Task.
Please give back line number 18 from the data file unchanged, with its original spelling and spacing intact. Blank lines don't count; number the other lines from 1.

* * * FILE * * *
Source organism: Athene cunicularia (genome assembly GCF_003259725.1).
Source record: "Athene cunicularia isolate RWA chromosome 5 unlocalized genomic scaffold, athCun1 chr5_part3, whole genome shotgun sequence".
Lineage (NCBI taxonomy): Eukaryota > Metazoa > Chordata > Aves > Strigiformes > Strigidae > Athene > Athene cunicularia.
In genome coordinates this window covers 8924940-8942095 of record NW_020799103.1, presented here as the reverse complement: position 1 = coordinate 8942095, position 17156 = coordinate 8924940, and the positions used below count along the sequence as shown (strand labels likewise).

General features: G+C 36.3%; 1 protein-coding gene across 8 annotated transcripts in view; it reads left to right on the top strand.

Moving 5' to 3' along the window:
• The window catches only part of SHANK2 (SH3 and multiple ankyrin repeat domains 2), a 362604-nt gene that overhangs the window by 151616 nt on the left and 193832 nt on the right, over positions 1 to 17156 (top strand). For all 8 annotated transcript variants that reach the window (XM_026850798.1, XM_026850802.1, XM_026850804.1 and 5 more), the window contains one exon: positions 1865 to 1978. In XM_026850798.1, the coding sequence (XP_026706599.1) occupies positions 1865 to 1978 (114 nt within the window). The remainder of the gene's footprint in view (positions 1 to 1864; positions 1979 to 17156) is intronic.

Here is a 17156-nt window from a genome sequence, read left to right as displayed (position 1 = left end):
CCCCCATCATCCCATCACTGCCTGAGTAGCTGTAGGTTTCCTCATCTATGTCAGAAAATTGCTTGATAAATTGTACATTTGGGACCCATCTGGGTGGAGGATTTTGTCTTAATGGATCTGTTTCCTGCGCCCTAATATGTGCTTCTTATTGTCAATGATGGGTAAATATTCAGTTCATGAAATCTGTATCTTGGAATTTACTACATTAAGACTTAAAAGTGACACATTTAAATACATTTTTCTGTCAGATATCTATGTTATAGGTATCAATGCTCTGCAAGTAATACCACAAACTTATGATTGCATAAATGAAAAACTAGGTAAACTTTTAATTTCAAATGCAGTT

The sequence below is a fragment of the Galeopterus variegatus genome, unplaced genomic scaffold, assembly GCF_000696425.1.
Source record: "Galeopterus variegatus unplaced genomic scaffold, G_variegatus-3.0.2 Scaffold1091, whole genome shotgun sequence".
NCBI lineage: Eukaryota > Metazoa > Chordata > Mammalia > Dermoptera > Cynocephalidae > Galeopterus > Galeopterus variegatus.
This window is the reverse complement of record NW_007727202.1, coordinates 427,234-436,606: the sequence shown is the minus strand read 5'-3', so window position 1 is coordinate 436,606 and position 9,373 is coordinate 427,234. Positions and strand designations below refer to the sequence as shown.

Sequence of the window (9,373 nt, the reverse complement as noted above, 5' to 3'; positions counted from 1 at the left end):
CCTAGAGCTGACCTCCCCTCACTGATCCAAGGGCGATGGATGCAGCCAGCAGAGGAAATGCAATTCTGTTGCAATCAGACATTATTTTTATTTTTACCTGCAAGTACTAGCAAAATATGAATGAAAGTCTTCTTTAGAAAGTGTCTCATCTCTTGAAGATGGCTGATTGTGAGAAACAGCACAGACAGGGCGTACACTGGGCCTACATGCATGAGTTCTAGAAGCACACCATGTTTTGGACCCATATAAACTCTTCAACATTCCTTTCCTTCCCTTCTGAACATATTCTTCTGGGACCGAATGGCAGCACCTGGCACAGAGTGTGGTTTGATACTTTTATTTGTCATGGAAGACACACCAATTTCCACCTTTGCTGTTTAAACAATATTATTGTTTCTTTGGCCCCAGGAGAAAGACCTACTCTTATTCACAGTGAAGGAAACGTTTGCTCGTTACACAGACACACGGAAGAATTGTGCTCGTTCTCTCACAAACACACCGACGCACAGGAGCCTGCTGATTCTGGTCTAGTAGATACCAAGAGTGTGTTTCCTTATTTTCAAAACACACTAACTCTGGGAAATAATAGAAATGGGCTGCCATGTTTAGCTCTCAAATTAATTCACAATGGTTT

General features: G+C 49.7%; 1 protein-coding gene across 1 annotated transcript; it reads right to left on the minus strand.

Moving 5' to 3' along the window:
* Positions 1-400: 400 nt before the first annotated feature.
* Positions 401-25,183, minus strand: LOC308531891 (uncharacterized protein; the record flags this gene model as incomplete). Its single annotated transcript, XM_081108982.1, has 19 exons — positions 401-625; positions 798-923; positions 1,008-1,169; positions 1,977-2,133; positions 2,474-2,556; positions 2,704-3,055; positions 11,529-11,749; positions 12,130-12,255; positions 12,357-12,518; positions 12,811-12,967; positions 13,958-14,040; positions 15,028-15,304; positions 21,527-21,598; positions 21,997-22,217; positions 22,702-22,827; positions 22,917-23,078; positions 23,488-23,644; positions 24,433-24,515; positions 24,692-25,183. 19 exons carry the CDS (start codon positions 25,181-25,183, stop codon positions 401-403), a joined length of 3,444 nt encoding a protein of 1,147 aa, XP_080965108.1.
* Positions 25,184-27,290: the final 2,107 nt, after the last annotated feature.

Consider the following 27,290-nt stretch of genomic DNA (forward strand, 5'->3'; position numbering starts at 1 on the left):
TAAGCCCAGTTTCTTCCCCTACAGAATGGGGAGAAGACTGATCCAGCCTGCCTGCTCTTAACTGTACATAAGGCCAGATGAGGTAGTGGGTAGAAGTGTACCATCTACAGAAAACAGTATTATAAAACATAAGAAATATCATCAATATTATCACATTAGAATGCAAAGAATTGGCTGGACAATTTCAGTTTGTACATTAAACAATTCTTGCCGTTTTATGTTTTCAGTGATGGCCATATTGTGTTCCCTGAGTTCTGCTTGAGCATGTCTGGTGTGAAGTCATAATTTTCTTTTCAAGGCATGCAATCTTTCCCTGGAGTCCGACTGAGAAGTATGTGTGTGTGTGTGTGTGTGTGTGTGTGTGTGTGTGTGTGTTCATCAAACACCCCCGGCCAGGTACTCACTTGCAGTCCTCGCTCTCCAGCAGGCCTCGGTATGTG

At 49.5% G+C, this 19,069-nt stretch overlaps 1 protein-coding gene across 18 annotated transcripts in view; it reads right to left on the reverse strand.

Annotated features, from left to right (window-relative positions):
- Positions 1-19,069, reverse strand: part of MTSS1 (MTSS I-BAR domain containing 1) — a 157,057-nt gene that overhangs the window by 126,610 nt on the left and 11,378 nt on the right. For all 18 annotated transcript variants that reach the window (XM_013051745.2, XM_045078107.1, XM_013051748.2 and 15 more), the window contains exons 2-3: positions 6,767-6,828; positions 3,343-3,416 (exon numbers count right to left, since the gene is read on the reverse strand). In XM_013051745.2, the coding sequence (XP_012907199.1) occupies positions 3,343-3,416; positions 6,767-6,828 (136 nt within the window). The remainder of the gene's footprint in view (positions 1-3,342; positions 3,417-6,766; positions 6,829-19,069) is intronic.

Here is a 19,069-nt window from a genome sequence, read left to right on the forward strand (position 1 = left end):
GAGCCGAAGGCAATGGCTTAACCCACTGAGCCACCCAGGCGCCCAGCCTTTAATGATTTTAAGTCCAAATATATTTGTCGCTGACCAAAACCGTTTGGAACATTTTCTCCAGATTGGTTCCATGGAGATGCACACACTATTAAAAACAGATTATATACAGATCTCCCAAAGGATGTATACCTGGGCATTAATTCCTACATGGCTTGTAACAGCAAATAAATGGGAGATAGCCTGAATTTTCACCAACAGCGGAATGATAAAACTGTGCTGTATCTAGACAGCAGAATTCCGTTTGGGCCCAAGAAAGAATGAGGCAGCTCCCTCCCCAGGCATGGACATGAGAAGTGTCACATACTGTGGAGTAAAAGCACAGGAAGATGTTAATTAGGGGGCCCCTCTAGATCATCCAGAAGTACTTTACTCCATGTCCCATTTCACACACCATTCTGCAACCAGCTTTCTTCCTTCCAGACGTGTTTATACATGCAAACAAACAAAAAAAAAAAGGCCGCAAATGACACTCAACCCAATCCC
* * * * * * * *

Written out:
* Positions 1-400: 400 nt before the first annotated feature.